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Firefighters battle blazes on 'dangerous day' in Australia

By Hilary Whiteman, CNN
updated 7:31 PM EST, Tue January 8, 2013
STORY HIGHLIGHTS
  • NEW: Federal government steps in with fuel, personnel to help NSW fire effort
  • More than 130 fires are burning across NSW during one of the hottest days on record
  • 90% of the Australian state is under "severe" or higher fire warnings
  • High temperatures and dry conditions have combined to create "dangerous day"

Editor's note: Are you there? Send your stories, images to iReport

(CNN) -- Soaring temperatures and strong winds have combined to create a "catastrophic" fire threat across the southeast Australian state of New South Wales.

Residents have been warned to remain vigilant as temperatures rise towards a predicted high of 43 degrees (109 degrees Fahrenheit) in the state capital of Sydney.

In some areas of the state, winds of more than 70 kilometers an hour (43 mph) were threatening to fan the flames of fires already burning. However, a change in wind direction had caused temperatures in certain parts of the state to fall, offering some relief.

A "catastrophic" fire risk has been declared in four areas of NSW, although the risk across 90% of the state is "severe" or above. A "catastrophic" warning carries the risk of significant loss of life and the destruction of many homes, according to the NSW Rural Fire Service (NSW RFS).

Fire rages across Australian bush
'Catastrophic' fire risk in Australia
A volunteer Rural Fire Service member from Bungendore RFS washes down a emergency service vehicle on January 8, 2013 in Bungendore, Australia. A volunteer Rural Fire Service member from Bungendore RFS washes down a emergency service vehicle on January 8, 2013 in Bungendore, Australia.
Australia battles bush blazes, intense heat
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Australia battles bush blazes, intense heat Australia battles bush blazes, intense heat

"I cannot say it more plainly: the risk is real and potentially deadly. People need to act now," the service's Commissioner Shane Fitzsimmons said.

The "catastrophic" fire threat had led many to fear a repeat of "Black Saturday" in 2009, when soaring temperatures and high winds fanned the flames of a series of bushfires across the state of Victoria, leaving 173 people dead and 500 injured, and destroying thousands of homes.

On Tuesday afternoon, the Australian government announced that the state fire service would be granted access to Defence Force bases, fuel and personnel as part of the federal government disaster response plan.

Earlier, Prime Minister Julia Gillard warned it was "dangerous" day and urged people to "stay focused."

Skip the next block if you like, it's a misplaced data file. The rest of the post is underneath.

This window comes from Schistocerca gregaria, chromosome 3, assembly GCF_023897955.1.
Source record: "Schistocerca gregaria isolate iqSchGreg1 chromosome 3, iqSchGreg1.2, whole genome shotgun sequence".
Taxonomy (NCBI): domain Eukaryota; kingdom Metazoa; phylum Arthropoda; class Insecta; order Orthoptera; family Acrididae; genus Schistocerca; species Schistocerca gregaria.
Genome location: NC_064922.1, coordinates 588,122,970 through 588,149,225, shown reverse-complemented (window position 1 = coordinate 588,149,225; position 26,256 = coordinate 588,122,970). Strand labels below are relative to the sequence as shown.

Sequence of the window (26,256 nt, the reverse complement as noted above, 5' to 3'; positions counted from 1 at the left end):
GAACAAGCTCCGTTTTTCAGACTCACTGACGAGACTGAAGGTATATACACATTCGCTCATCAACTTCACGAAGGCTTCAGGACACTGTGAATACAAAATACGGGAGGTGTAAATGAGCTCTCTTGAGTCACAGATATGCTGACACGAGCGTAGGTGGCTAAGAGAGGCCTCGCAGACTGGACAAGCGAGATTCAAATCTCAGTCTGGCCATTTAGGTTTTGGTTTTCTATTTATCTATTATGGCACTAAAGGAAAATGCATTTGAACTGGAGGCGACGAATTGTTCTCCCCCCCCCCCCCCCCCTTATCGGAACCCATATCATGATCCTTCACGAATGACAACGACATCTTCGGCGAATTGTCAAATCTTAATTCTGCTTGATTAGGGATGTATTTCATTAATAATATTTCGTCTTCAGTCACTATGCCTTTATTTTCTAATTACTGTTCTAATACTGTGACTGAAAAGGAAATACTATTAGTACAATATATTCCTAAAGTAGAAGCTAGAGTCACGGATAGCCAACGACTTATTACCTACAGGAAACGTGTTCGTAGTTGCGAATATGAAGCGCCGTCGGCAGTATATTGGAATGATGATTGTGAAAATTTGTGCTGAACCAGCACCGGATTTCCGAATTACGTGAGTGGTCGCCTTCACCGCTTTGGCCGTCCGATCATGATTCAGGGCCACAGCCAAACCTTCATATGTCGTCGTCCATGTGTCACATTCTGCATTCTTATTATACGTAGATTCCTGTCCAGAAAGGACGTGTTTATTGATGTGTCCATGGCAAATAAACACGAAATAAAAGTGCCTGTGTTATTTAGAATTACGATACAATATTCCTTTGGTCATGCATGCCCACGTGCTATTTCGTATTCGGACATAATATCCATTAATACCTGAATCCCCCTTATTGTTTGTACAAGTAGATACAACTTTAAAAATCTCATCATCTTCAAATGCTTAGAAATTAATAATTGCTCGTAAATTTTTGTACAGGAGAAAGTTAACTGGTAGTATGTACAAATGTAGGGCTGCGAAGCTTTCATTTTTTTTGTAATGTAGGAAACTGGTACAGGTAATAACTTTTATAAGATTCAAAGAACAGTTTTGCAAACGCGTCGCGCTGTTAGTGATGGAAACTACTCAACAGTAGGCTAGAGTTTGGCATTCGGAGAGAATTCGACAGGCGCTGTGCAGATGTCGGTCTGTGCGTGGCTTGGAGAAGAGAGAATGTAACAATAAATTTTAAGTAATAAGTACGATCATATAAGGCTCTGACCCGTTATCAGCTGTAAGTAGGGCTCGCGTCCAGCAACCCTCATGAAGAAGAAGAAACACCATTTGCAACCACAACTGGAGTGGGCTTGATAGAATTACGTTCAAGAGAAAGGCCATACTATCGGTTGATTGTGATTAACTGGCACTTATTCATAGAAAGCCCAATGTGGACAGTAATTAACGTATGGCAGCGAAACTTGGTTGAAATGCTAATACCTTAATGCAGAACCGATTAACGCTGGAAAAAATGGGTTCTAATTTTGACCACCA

"The word catastrophic is being used for good reason," Gillard told CNN affiliate the Seven Network.

"It is very important that people keep themselves safe, that they listen to local authorities and local warnings."

Total fire bans were place in the states of NSW, Victoria and across the whole of Tasmania, the southern island state ravaged by fire in recent days.

On Tuesday afternoon, more than 130 fires were burning throughout NSW, with over 40 of those yet to be controlled, according to NSW RFS.

There were no reports of any homes having being destroyed but authorities warned that the dry, hot conditions were expected to stretch into the night.

"It's a long way ahead -- we've got a lot of daylight left and a lot of nighttime left under these conditions," Fitzsimmons said.

Thousands of firefighters were battling blazes on the ground, and more than 40 aircraft and 250 fire trucks had been deployed, a fire service spokeswoman said.

Thousands more firefighters were on standby in high risk areas, including 21 "strike teams," each consisting of five tankers to assist local brigades.

The fire service said it was relying on people to report fires in their areas, but that surveillance flights were also monitoring the landscape for smoke and flames.

Authorities said residents and tourists had responded well to early warnings to abandon properties under threat.

"If you are in a bushfire risk area -- if you are an at risk location, leaving early is the safest option," Fitzsimmons said.

Record high temperatures and the delayed state of the Australian monsoon season have created a tinderbox out of large swathes of bush and scrub land across the state.

The last four months of 2012 were "abnormally hot" across Australia, according to the Australian Bureau of Meterology. Average maximum temperatures were the highest since records began in 1910.

In the first days of the new year, extreme heat contributed to the spread of fires across Tasmania.

Firefighters are still on alert, tackling a number of blazes, as residents who were in the path of the earlier fires returned to the charred rubble of their homes. More than 100 properties were destroyed or damaged, though authorities warn more may be at risk.

Rescue workers are continuing to search for human remains as around 100 people have still not contacted friends or family, according to Tasmania police.

"It's vitally important that all people who were in the area at the time, and are OK, self-register their details with the National Registration and Inquiry Service operated by the Red Cross," said Acting Deputy Commissioner Donna Adams.

Meanwhile, police have charged a 31-year-old man for allegedly causing one of the worst of the fires by leaving a campfire unattended that was not completely extinguished.

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